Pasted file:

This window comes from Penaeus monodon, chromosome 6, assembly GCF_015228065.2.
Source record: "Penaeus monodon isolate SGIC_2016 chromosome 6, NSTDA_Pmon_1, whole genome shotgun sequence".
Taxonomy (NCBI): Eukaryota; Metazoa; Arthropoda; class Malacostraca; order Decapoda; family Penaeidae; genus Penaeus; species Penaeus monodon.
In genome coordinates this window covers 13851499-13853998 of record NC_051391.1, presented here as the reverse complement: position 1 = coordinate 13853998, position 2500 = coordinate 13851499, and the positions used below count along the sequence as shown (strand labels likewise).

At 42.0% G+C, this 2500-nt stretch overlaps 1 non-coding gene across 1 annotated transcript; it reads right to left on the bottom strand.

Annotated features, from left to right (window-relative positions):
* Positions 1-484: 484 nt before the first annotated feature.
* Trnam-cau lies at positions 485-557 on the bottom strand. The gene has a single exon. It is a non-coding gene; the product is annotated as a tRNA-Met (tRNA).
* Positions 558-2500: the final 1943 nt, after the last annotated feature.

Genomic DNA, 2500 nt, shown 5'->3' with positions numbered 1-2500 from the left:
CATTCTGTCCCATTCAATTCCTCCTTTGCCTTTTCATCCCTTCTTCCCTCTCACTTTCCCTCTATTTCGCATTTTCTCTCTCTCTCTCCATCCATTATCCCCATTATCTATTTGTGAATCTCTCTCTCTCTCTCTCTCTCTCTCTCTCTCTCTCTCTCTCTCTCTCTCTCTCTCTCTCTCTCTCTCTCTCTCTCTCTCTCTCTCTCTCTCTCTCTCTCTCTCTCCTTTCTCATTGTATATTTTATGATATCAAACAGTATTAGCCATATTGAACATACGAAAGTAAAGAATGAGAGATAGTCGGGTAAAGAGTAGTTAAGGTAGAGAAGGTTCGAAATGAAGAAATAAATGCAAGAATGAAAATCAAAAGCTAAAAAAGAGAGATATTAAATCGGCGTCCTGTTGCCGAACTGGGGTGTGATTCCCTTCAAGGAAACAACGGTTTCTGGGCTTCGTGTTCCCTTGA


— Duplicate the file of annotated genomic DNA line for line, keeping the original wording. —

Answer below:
This window comes from Penaeus monodon, chromosome 6, assembly GCF_015228065.2.
Source record: "Penaeus monodon isolate SGIC_2016 chromosome 6, NSTDA_Pmon_1, whole genome shotgun sequence".
Taxonomy (NCBI): Eukaryota; Metazoa; Arthropoda; class Malacostraca; order Decapoda; family Penaeidae; genus Penaeus; species Penaeus monodon.
In genome coordinates this window covers 13851499-13853998 of record NC_051391.1, presented here as the reverse complement: position 1 = coordinate 13853998, position 2500 = coordinate 13851499, and the positions used below count along the sequence as shown (strand labels likewise).

At 42.0% G+C, this 2500-nt stretch overlaps 1 non-coding gene across 1 annotated transcript; it reads right to left on the bottom strand.

Annotated features, from left to right (window-relative positions):
* Positions 1-484: 484 nt before the first annotated feature.
* Trnam-cau lies at positions 485-557 on the bottom strand. The gene has a single exon. It is a non-coding gene; the product is annotated as a tRNA-Met (tRNA).
* Positions 558-2500: the final 1943 nt, after the last annotated feature.

Genomic DNA, 2500 nt, shown 5'->3' with positions numbered 1-2500 from the left:
CATTCTGTCCCATTCAATTCCTCCTTTGCCTTTTCATCCCTTCTTCCCTCTCACTTTCCCTCTATTTCGCATTTTCTCTCTCTCTCTCCATCCATTATCCCCATTATCTATTTGTGAATCTCTCTCTCTCTCTCTCTCTCTCTCTCTCTCTCTCTCTCTCTCTCTCTCTCTCTCTCTCTCTCTCTCTCTCTCTCTCTCTCTCTCTCTCTCTCTCTCTCTCTCTCCTTTCTCATTGTATATTTTATGATATCAAACAGTATTAGCCATATTGAACATACGAAAGTAAAGAATGAGAGATAGTCGGGTAAAGAGTAGTTAAGGTAGAGAAGGTTCGAAATGAAGAAATAAATGCAAGAATGAAAATCAAAAGCTAAAAAAGAGAGATATTAAATCGGCGTCCTGTTGCCGAACTGGGGTGTGATTCCCTTCAAGGAAACAACGGTTTCTGGGCTTCGTGTTCCCTTGA